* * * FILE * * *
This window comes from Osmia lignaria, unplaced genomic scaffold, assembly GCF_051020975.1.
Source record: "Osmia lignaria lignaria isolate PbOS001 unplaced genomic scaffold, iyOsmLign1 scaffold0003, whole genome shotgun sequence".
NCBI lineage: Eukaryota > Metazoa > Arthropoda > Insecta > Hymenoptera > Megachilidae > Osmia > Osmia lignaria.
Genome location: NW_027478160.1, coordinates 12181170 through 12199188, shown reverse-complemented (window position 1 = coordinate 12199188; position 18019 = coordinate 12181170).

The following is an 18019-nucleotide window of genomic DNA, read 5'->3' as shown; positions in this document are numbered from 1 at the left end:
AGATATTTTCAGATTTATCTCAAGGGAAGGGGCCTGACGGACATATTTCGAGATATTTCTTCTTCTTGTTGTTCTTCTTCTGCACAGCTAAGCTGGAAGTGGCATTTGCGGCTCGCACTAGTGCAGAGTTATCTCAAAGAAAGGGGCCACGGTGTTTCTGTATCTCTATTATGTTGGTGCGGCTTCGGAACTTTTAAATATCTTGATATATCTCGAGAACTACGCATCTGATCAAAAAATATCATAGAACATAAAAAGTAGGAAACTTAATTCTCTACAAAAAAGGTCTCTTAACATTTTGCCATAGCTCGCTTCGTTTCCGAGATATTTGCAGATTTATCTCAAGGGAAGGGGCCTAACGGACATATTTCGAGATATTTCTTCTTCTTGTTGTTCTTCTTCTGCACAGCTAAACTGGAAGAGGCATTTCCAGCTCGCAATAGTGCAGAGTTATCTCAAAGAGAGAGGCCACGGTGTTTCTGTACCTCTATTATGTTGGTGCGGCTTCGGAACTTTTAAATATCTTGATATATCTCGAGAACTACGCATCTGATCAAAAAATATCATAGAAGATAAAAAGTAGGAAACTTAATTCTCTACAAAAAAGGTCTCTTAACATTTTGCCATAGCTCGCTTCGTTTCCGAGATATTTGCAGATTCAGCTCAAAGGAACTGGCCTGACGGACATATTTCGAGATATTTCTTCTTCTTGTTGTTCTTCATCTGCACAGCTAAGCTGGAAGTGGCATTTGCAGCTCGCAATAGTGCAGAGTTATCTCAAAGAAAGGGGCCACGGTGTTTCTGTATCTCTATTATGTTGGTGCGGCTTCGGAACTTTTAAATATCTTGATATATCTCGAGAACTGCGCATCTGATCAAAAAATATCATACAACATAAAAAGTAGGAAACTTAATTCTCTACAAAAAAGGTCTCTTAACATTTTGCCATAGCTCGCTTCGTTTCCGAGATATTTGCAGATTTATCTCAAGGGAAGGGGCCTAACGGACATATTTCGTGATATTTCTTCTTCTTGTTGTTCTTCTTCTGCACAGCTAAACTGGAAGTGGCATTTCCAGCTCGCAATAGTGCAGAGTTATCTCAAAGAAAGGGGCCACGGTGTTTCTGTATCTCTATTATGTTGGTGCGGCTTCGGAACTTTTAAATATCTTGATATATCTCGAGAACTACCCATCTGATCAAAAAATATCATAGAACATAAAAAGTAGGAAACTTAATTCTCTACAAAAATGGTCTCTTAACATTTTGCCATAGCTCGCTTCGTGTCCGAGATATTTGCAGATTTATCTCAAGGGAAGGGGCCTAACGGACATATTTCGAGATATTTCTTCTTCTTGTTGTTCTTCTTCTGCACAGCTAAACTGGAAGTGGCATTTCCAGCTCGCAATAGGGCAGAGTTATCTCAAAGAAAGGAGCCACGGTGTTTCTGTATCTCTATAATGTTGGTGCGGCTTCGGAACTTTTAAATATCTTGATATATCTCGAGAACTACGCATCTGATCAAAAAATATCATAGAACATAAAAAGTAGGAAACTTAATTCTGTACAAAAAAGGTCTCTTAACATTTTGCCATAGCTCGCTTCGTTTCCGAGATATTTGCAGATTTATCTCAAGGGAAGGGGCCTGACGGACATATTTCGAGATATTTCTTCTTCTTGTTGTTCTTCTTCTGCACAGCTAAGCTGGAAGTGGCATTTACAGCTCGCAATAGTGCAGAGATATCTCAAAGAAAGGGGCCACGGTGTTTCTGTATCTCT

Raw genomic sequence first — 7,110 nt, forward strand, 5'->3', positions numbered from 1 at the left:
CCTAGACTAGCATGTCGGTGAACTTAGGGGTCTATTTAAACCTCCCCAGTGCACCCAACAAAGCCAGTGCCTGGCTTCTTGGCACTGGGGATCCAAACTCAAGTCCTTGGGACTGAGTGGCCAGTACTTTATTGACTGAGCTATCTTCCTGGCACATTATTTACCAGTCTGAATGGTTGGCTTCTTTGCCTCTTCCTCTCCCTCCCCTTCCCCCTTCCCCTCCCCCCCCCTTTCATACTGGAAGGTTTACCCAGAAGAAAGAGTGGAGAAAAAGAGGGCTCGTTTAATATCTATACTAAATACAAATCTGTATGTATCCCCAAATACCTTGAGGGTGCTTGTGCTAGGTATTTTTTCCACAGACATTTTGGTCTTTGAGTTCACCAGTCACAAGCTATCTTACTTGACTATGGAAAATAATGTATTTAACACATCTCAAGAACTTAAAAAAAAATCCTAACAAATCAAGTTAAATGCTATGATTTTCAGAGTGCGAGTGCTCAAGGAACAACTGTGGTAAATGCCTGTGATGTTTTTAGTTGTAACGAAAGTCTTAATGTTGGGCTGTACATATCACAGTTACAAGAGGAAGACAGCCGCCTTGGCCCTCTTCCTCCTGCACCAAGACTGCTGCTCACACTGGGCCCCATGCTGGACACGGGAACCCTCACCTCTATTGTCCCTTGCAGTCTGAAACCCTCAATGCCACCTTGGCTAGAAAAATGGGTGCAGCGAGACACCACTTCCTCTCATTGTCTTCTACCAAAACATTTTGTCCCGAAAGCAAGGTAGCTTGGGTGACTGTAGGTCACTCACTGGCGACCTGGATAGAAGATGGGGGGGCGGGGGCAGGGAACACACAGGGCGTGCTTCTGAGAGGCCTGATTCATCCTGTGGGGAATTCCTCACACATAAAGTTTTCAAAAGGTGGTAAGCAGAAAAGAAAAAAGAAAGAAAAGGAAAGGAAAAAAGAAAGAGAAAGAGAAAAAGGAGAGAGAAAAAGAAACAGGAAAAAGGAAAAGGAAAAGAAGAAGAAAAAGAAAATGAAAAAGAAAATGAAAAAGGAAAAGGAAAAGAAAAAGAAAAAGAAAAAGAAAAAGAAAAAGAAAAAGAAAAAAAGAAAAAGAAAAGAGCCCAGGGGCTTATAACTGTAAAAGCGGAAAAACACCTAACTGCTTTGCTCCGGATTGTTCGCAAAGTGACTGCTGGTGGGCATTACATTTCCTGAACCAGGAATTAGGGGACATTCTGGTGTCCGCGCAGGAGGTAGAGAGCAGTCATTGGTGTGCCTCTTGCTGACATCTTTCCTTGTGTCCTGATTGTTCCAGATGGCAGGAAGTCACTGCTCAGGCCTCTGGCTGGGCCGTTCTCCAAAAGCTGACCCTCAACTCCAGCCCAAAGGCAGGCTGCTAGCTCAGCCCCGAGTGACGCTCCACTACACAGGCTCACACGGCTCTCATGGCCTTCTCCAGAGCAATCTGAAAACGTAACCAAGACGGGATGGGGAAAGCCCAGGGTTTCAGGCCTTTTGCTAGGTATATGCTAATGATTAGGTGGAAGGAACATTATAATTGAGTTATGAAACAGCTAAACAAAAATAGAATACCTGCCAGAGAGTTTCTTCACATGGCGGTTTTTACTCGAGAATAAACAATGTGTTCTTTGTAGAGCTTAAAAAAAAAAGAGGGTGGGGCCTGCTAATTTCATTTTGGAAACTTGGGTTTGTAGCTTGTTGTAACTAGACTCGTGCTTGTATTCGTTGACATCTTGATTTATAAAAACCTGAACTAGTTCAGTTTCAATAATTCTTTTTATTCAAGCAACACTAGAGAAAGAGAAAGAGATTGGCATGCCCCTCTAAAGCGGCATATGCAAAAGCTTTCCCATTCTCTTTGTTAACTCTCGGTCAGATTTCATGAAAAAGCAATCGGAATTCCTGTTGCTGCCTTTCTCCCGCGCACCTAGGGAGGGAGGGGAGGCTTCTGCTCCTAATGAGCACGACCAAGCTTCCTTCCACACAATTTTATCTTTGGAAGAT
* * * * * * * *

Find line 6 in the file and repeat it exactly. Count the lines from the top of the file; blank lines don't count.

AGATATTTTCAGATTTATCTCAAGGGAAGGGGCCTGACGGACATATTTCGAGATATTTCTTCTTCTTGTTGTTCTTCTTCTGCACAGCTAAGCTGGAAGTGGCATTTGCGGCTCGCACTAGTGCAGAGTTATCTCAAAGAAAGGGGCCACGGTGTTTCTGTATCTCTATTATGTTGGTGCGGCTTCGGAACTTTTAAATATCTTGATATATCTCGAGAACTACGCATCTGATCAAAAAATATCATAGAACATAAAAAGTAGGAAACTTAATTCTCTACAAAAAAGGTCTCTTAACATTTTGCCATAGCTCGCTTCGTTTCCGAGATATTTGCAGATTTATCTCAAGGGAAGGGGCCTAACGGACATATTTCGAGATATTTCTTCTTCTTGTTGTTCTTCTTCTGCACAGCTAAACTGGAAGAGGCATTTCCAGCTCGCAATAGTGCAGAGTTATCTCAAAGAGAGAGGCCACGGTGTTTCTGTACCTCTATTATGTTGGTGCGGCTTCGGAACTTTTAAATATCTTGATATATCTCGAGAACTACGCATCTGATCAAAAAATATCATAGAAGATAAAAAGTAGGAAACTTAATTCTCTACAAAAAAGGTCTCTTAACATTTTGCCATAGCTCGCTTCGTTTCCGAGATATTTGCAGATTCAGCTCAAAGGAACTGGCCTGACGGACATATTTCGAGATATTTCTTCTTCTTGTTGTTCTTCATCTGCACAGCTAAGCTGGAAGTGGCATTTGCAGCTCGCAATAGTGCAGAGTTATCTCAAAGAAAGGGGCCACGGTGTTTCTGTATCTCTATTATGTTGGTGCGGCTTCGGAACTTTTAAATATCTTGATATATCTCGAGAACTGCGCATCTGATCAAAAAATATCATACAACATAAAAAGTAGGAAACTTAATTCTCTACAAAAAAGGTCTCTTAACATTTTGCCATAGCTCGCTTCGTTTCCGAGATATTTGCAGATTTATCTCAAGGGAAGGGGCCTAACGGACATATTTCGTGATATTTCTTCTTCTTGTTGTTCTTCTTCTGCACAGCTAAACTGGAAGTGGCATTTCCAGCTCGCAATAGTGCAGAGTTATCTCAAAGAAAGGGGCCACGGTGTTTCTGTATCTCTATTATGTTGGTGCGGCTTCGGAACTTTTAAATATCTTGATATATCTCGAGAACTACCCATCTGATCAAAAAATATCATAGAACATAAAAAGTAGGAAACTTAATTCTCTACAAAAATGGTCTCTTAACATTTTGCCATAGCTCGCTTCGTGTCCGAGATATTTGCAGATTTATCTCAAGGGAAGGGGCCTAACGGACATATTTCGAGATATTTCTTCTTCTTGTTGTTCTTCTTCTGCACAGCTAAACTGGAAGTGGCATTTCCAGCTCGCAATAGGGCAGAGTTATCTCAAAGAAAGGAGCCACGGTGTTTCTGTATCTCTATAATGTTGGTGCGGCTTCGGAACTTTTAAATATCTTGATATATCTCGAGAACTACGCATCTGATCAAAAAATATCATAGAACATAAAAAGTAGGAAACTTAATTCTGTACAAAAAAGGTCTCTTAACATTTTGCCATAGCTCGCTTCGTTTCCGAGATATTTGCAGATTTATCTCAAGGGAAGGGGCCTGACGGACATATTTCGAGATATTTCTTCTTCTTGTTGTTCTTCTTCTGCACAGCTAAGCTGGAAGTGGCATTTACAGCTCGCAATAGTGCAGAGATATCTCAAAGAAAGGGGCCACGGTGTTTCTGTATCTCT